While business has slowed down over the past year, Soberman's love of working with children keeps her optimistic. In addition to her regular classes, she's started doing Zoom birthday parties and library concerts. She's looking forward to seeing students in-person again but in the meantime will continue to offer her online classes at a reduced rate. She plans to keep teaching partially online, even after the effects of COVID-19 wane.

Wallingford-based BenAnna Band has had to make creative adjustments, as well. The duo, composed of partners Ben Norton and Anna Delgado (Ben + Anna = banana ... get it?), formed just a year before the pandemic hit. With only a handful of performances under their belt, BenAnna had just booked a monthslong tour of shows in public libraries all over New York, Connecticut and Vermont when the world shut down. "It was pretty chaotic in the very beginning," said Delgado, who's also a licensed music therapist.

While they initially continued to perform for library audiences over Facebook Live, the bubbly duo, who wear goofy banana shirts during their energetic performances, quickly found their groove on Zoom. While the lack of interaction made Facebook Live performances feel "exhausting," Norton said, they loved the switch to a more interactive platform. Not only were they able to engage individually with their "kiddos," but performing in their own home gave "a little more breathing room for activity planning." During Black History Month, they used that flexibility to celebrate the accomplishments of Black musicians and innovators. When they told the story of Guion Stewart Bluford Jr., the first African American person to go into space, one of their students ran away from the screen, then returned with an astronaut action figure he could now put a name to. "It's so cool to be able to make those connections," Delgado said.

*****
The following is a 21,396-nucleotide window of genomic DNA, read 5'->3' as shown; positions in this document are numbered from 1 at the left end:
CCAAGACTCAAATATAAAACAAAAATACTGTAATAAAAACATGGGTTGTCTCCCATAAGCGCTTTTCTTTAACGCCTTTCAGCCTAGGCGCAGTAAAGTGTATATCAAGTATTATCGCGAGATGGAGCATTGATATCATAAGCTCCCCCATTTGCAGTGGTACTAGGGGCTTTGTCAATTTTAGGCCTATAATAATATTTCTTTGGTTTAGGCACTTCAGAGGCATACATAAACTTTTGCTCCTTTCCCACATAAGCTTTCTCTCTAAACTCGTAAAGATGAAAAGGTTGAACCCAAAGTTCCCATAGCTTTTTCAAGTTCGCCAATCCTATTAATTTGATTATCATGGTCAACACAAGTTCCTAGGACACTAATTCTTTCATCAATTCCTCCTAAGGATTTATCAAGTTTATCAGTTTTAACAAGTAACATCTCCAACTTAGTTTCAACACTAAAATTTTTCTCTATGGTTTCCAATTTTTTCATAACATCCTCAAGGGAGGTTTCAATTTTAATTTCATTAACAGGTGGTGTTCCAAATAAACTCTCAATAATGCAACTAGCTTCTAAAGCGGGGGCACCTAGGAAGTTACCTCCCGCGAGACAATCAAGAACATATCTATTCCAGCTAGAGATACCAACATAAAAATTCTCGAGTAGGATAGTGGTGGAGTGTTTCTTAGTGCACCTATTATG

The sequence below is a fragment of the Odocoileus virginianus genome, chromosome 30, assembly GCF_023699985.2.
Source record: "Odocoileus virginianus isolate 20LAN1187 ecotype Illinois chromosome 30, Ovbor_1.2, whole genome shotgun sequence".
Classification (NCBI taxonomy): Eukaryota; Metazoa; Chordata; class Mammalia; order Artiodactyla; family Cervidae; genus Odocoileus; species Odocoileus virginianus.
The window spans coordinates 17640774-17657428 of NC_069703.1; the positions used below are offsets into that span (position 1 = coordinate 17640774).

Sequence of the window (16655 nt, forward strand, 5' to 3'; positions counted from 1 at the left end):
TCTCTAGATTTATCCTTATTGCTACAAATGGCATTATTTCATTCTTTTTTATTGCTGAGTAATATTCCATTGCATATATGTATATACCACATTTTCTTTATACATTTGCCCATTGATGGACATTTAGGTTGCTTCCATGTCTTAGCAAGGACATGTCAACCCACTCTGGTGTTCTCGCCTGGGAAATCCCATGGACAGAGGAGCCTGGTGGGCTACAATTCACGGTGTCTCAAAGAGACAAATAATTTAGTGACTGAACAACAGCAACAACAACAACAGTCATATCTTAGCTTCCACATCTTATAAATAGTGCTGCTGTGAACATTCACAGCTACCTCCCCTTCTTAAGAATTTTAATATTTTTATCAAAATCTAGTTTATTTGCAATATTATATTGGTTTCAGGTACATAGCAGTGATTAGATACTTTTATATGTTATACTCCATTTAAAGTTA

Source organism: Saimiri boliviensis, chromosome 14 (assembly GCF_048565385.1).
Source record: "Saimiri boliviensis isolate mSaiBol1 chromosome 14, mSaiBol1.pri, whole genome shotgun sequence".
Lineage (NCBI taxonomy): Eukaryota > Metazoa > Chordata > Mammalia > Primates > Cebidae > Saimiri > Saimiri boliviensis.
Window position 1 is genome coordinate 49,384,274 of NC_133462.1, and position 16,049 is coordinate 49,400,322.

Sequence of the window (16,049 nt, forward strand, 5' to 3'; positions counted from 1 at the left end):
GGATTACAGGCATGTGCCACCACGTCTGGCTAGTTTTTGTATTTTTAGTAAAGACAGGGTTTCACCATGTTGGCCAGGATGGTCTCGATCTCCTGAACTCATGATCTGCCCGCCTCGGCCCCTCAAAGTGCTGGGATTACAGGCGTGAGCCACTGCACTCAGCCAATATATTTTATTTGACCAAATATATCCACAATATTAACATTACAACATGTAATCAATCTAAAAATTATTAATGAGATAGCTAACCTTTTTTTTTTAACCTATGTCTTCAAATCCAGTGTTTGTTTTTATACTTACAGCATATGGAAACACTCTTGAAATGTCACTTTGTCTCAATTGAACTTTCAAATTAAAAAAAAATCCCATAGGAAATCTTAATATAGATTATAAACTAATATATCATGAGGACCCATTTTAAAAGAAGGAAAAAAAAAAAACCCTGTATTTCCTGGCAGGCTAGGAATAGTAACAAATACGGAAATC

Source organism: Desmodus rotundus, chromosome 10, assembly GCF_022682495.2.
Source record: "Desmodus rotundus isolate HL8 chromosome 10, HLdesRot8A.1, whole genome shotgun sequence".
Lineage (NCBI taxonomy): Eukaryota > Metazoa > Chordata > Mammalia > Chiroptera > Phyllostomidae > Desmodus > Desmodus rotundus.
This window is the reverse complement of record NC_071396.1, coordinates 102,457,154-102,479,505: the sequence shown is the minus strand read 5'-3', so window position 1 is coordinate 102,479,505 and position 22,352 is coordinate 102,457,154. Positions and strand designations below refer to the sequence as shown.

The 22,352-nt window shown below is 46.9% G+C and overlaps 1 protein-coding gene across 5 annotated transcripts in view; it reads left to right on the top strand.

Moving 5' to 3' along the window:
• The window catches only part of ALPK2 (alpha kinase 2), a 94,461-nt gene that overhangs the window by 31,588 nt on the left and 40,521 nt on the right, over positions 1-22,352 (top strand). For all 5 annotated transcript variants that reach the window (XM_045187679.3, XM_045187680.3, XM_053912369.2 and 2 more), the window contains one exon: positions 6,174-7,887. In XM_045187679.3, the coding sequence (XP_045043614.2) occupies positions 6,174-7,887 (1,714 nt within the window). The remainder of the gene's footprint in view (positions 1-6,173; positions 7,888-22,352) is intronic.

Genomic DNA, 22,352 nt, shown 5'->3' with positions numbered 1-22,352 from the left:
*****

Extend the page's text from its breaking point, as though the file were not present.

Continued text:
Norton and Delgado have also used the opportunity to help kids adjust to living through the pandemic. The YouTube video for their original song "Who's Behind the Mask?" is a playful romp that celebrates kids singing, dancing and still having fun while wearing masks.

In addition to live and recorded classes, BenAnna's website also features merchandise and the option to purchase a personalized song or video for a loved one. And though it's sometimes difficult to turn down requests when people want them to create content or do events for free, BenAnna has continued to grow their audience. In addition to their students in Vermont and New York, they connect regularly with a classroom of kids in Italy. They even did a Zoom performance for a group of Russian children over Christmas.

"We know we'll go back to in-person performances eventually, but we're hoping this virtual option doesn't go away either," Delgado said.

"Working creatively with kids opens your eyes up to the world in a whole new way every day," Norton said. "It's refreshment for the soul." 

Find Miss Andrea at Find the BenAnna Band at

This article was originally published in Seven Days' monthly parenting magazine, Kids VT.

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About The Author

Benjamin Roesch